A Changing Nuclear Threat

Minot AFB, N.D. While there isn’t a looming threat of a nuclear exchange between global powers, the threat of nuclear attacks is still high and in different ways that the US must be prepared for, Defense Secretary Ash Carter said Monday. While visiting missileers and B-52 crews at Minot AFB, N.D., Carter said there is a reality that potential nuclear adversaries, such as Russia or North Korea, could take an “unwise resort to smaller but still unprecedentedly terrible attacks” as a means to coerce a conventionally superior opponent to back off or abandon an ally during a crisis. This threat is growing following recent activity by Russia, such as its 2014 incursion into Ukraine. “We cannot allow that to happen, which is why we’re working with our allies in both regions to innovate and operate in new ways that sustain deterrence and continue to preserve strategic stability,” Carter said during a troop event at Minot.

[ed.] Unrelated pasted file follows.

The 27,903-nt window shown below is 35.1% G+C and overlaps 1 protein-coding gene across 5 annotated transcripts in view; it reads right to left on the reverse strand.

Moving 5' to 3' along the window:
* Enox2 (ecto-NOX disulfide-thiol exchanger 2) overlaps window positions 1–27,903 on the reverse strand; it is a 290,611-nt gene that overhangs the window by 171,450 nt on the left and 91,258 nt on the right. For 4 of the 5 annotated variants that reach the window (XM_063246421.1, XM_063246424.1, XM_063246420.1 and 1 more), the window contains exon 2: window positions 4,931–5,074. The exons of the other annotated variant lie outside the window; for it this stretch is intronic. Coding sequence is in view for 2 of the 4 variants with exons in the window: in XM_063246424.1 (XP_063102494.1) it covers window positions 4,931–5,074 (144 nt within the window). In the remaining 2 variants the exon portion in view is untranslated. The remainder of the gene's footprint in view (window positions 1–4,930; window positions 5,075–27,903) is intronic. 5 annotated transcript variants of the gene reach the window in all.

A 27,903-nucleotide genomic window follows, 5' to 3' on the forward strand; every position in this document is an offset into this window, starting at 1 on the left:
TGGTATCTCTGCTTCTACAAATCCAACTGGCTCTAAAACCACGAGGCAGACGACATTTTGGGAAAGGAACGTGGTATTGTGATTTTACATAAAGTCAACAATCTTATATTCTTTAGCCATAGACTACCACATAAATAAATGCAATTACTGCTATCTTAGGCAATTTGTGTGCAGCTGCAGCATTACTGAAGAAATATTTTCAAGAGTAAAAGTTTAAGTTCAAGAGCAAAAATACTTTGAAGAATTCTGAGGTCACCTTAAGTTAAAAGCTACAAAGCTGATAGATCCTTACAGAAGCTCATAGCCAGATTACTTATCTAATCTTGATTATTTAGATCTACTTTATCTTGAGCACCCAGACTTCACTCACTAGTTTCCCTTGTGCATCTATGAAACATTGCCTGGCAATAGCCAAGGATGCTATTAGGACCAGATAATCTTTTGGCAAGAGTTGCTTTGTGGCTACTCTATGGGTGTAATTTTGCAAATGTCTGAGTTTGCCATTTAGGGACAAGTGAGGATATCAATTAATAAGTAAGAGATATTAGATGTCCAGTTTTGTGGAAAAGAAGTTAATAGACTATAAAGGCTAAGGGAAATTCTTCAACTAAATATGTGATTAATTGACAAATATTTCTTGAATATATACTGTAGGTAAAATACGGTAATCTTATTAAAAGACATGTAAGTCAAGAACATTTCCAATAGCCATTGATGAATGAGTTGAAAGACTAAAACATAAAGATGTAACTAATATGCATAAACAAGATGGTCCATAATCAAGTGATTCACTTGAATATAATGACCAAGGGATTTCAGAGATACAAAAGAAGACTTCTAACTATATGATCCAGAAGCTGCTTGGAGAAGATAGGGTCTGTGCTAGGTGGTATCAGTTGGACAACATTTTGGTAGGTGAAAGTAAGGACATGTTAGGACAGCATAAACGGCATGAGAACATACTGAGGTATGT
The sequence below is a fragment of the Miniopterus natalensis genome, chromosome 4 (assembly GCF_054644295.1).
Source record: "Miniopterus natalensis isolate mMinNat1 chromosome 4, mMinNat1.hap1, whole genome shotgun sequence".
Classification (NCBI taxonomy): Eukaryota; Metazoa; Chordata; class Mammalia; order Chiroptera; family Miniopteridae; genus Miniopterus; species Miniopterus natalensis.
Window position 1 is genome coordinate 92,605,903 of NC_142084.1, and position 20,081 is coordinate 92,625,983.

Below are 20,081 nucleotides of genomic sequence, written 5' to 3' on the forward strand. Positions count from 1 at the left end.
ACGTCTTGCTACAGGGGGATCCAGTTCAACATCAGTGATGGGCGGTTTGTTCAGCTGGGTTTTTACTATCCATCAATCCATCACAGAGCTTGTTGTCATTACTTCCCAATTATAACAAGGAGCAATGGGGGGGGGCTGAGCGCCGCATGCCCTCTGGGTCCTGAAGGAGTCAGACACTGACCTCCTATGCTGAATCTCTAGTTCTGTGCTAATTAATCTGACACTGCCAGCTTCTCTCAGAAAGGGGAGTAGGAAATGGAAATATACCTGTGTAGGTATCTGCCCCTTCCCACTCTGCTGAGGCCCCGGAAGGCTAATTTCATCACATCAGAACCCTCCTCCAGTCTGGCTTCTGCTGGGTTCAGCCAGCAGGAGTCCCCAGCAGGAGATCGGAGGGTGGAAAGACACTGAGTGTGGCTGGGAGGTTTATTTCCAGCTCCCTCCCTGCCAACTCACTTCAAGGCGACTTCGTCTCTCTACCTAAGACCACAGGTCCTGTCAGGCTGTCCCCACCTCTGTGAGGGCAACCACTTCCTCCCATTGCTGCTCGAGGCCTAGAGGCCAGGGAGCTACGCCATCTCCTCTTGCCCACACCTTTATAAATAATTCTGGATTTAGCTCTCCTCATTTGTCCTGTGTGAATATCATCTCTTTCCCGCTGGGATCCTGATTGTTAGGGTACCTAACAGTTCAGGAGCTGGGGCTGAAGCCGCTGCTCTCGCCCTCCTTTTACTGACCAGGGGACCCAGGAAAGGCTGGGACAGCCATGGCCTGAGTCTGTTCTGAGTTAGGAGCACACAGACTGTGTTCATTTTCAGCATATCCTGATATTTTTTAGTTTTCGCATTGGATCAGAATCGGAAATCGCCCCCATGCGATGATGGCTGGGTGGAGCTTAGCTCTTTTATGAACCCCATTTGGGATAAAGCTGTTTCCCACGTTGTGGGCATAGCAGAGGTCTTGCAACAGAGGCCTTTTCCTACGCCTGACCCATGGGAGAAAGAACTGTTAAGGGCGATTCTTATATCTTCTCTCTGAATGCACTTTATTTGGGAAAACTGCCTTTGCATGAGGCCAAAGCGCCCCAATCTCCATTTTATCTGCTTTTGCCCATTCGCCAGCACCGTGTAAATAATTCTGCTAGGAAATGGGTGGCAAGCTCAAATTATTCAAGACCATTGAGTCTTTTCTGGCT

In Europe, Carter said the US and NATO is “refreshing” its nuclear playbook to integrate conventional and nuclear deterrence “to ensure we plan and train like we’d fight.” This includes the basing of B-61 and dual-capable fighter aircraft at bases across the continent. “Moscow’s recent saber-rattling and building of new nuclear weapons systems raises serious questions about its leaders’ commitment to strategic stability,” Carter said. The US needs to make needed investment now, because while the military was avoiding serious spending on its nuclear infrastructure since the end of the Cold War, other countries have increased spending. “We didn’t build new types of nuclear weapons or delivery systems for the last 25 years, but others did, at the same time that our allies in Asia, the Middle East, and NATO did not, so we must continue to sustain our deterrence.” While Carter called out Russia and North Korea for its unprofessional actions, he said some countries have “shown responsible behavior,” including India, Pakistan, and China. Iran, even, has constrained its nuclear aspirations under the recent nuclear accord that “as long as it continues to be implemented, will verifiably prevent Iran from acquiring a nuclear weapon.”